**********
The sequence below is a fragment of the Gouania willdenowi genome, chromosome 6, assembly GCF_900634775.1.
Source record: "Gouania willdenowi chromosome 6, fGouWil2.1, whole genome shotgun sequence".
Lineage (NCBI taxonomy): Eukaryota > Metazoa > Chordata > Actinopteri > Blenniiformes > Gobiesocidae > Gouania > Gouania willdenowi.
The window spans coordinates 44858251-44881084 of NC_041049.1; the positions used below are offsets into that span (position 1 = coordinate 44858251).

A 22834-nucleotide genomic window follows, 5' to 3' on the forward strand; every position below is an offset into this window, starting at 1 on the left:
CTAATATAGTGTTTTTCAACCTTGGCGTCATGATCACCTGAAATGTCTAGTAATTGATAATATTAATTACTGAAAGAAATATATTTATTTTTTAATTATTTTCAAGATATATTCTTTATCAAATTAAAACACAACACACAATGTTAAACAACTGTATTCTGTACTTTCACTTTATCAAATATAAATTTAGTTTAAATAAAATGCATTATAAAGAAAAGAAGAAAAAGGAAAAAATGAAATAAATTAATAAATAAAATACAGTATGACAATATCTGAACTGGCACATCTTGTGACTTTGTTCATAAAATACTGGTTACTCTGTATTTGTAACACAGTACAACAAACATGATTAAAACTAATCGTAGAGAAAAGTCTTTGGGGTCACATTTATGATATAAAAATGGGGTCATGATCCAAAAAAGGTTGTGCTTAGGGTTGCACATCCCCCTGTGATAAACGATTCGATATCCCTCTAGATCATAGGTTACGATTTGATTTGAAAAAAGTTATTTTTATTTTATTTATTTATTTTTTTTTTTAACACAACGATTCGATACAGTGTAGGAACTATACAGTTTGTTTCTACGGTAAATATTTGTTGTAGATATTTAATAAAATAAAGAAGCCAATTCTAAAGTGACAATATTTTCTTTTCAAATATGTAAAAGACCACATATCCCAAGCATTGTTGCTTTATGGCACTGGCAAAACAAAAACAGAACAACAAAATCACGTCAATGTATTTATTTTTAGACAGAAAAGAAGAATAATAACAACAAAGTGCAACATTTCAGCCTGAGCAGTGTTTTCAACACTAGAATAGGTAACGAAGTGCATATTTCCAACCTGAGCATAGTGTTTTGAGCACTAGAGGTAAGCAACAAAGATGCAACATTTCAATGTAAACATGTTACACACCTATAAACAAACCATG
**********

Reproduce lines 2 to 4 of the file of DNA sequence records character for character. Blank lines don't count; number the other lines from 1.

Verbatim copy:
Source record: "Gouania willdenowi chromosome 6, fGouWil2.1, whole genome shotgun sequence".
Lineage (NCBI taxonomy): Eukaryota > Metazoa > Chordata > Actinopteri > Blenniiformes > Gobiesocidae > Gouania > Gouania willdenowi.
The window spans coordinates 44858251-44881084 of NC_041049.1; the positions used below are offsets into that span (position 1 = coordinate 44858251).